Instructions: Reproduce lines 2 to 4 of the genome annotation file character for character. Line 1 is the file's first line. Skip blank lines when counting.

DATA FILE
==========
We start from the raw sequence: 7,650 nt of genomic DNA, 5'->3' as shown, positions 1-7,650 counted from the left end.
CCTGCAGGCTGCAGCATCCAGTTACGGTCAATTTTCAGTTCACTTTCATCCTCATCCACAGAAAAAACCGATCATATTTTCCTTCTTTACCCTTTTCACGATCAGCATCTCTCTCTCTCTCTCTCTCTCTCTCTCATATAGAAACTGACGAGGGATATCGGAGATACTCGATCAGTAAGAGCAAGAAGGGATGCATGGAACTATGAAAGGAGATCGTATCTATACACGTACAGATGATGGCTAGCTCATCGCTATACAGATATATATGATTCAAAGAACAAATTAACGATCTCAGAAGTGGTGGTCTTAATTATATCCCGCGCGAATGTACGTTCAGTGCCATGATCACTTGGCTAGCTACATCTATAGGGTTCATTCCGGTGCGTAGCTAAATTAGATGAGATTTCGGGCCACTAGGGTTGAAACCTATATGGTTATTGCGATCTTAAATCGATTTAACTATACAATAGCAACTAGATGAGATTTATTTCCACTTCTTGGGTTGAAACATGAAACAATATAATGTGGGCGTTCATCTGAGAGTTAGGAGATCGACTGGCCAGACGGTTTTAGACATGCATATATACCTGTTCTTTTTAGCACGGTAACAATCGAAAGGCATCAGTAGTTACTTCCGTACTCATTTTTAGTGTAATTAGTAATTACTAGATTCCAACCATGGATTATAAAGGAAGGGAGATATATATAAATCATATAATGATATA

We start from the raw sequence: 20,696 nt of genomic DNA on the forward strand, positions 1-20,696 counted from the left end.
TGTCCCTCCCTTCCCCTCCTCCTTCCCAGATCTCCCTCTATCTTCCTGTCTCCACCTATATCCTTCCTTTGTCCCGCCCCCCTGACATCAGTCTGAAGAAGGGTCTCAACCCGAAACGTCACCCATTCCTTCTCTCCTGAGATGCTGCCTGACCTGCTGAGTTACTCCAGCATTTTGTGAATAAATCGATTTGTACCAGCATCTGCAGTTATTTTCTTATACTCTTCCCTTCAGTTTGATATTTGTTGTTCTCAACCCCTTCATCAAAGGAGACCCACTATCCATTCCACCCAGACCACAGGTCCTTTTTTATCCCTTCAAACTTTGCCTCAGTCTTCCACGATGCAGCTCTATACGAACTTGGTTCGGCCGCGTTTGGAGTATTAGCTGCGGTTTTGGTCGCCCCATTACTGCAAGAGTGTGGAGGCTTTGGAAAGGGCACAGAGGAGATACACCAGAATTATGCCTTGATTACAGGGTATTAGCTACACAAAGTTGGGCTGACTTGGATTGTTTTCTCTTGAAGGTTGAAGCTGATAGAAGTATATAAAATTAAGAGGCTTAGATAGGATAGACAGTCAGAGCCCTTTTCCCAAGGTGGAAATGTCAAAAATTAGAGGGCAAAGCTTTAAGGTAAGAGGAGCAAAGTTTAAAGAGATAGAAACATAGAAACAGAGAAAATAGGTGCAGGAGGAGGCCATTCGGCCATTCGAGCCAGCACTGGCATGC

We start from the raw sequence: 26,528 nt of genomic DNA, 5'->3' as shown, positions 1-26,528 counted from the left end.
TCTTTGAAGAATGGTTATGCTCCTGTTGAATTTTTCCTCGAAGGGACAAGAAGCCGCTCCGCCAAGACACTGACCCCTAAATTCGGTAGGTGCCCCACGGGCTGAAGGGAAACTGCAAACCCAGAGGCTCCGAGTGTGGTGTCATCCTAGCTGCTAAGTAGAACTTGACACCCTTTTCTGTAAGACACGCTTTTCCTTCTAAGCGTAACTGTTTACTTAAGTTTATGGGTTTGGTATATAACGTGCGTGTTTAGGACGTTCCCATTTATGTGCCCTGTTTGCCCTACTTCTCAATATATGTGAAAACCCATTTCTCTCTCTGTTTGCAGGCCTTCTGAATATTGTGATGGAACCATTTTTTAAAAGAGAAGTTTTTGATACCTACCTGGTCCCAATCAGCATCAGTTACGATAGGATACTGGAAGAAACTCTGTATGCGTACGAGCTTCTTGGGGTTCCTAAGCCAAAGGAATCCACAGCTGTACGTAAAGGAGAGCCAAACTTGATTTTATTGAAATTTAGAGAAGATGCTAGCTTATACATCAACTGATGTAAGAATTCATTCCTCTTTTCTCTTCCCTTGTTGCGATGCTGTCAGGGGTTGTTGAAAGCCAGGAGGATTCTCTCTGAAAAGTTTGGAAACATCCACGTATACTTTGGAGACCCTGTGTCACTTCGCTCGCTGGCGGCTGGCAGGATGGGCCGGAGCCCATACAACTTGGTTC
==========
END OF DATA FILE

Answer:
CCTGCAGGCTGCAGCATCCAGTTACGGTCAATTTTCAGTTCACTTTCATCCTCATCCACAGAAAAAACCGATCATATTTTCCTTCTTTACCCTTTTCACGATCAGCATCTCTCTCTCTCTCTCTCTCTCTCTCTCATATAGAAACTGACGAGGGATATCGGAGATACTCGATCAGTAAGAGCAAGAAGGGATGCATGGAACTATGAAAGGAGATCGTATCTATACACGTACAGATGATGGCTAGCTCATCGCTATACAGATATATATGATTCAAAGAACAAATTAACGATCTCAGAAGTGGTGGTCTTAATTATATCCCGCGCGAATGTACGTTCAGTGCCATGATCACTTGGCTAGCTACATCTATAGGGTTCATTCCGGTGCGTAGCTAAATTAGATGAGATTTCGGGCCACTAGGGTTGAAACCTATATGGTTATTGCGATCTTAAATCGATTTAACTATACAATAGCAACTAGATGAGATTTATTTCCACTTCTTGGGTTGAAACATGAAACAATATAATGTGGGCGTTCATCTGAGAGTTAGGAGATCGACTGGCCAGACGGTTTTAGACATGCATATATACCTGTTCTTTTTAGCACGGTAACAATCGAAAGGCATCAGTAGTTACTTCCGTACTCATTTTTAGTGTAATTAGTAATTACTAGATTCCAACCATGGATTATAAAGGAAGGGAGATATATATAAATCATATAATGATATA

We start from the raw sequence: 20,696 nt of genomic DNA on the forward strand, positions 1-20,696 counted from the left end.
TGTCCCTCCCTTCCCCTCCTCCTTCCCAGATCTCCCTCTATCTTCCTGTCTCCACCTATATCCTTCCTTTGTCCCGCCCCCCTGACATCAGTCTGAAGAAGGGTCTCAACCCGAAACGTCACCCATTCCTTCTCTCCTGAGATGCTGCCTGACCTGCTGAGTTACTCCAGCATTTTGTGAATAAATCGATTTGTACCAGCATCTGCAGTTATTTTCTTATACTCTTCCCTTCAGTTTGATATTTGTTGTTCTCAACCCCTTCATCAAAGGAGACCCACTATCCATTCCACCCAGACCACAGGTCCTTTTTTATCCCTTCAAACTTTGCCTCAGTCTTCCACGATGCAGCTCTATACGAACTTGGTTCGGCCGCGTTTGGAGTATTAGCTGCGGTTTTGGTCGCCCCATTACTGCAAGAGTGTGGAGGCTTTGGAAAGGGCACAGAGGAGATACACCAGAATTATGCCTTGATTACAGGGTATTAGCTACACAAAGTTGGGCTGACTTGGATTGTTTTCTCTTGAAGGTTGAAGCTGATAGAAGTATATAAAATTAAGAGGCTTAGATAGGATAGACAGTCAGAGCCCTTTTCCCAAGGTGGAAATGTCAAAAATTAGAGGGCAAAGCTTTAAGGTAAGAGGAGCAAAGTTTAAAGAGATAGAAACATAGAAACAGAGAAAATAGGTGCAGGAGGAGGCCATTCGGCCATTCGAGCCAGCACTGGCATGC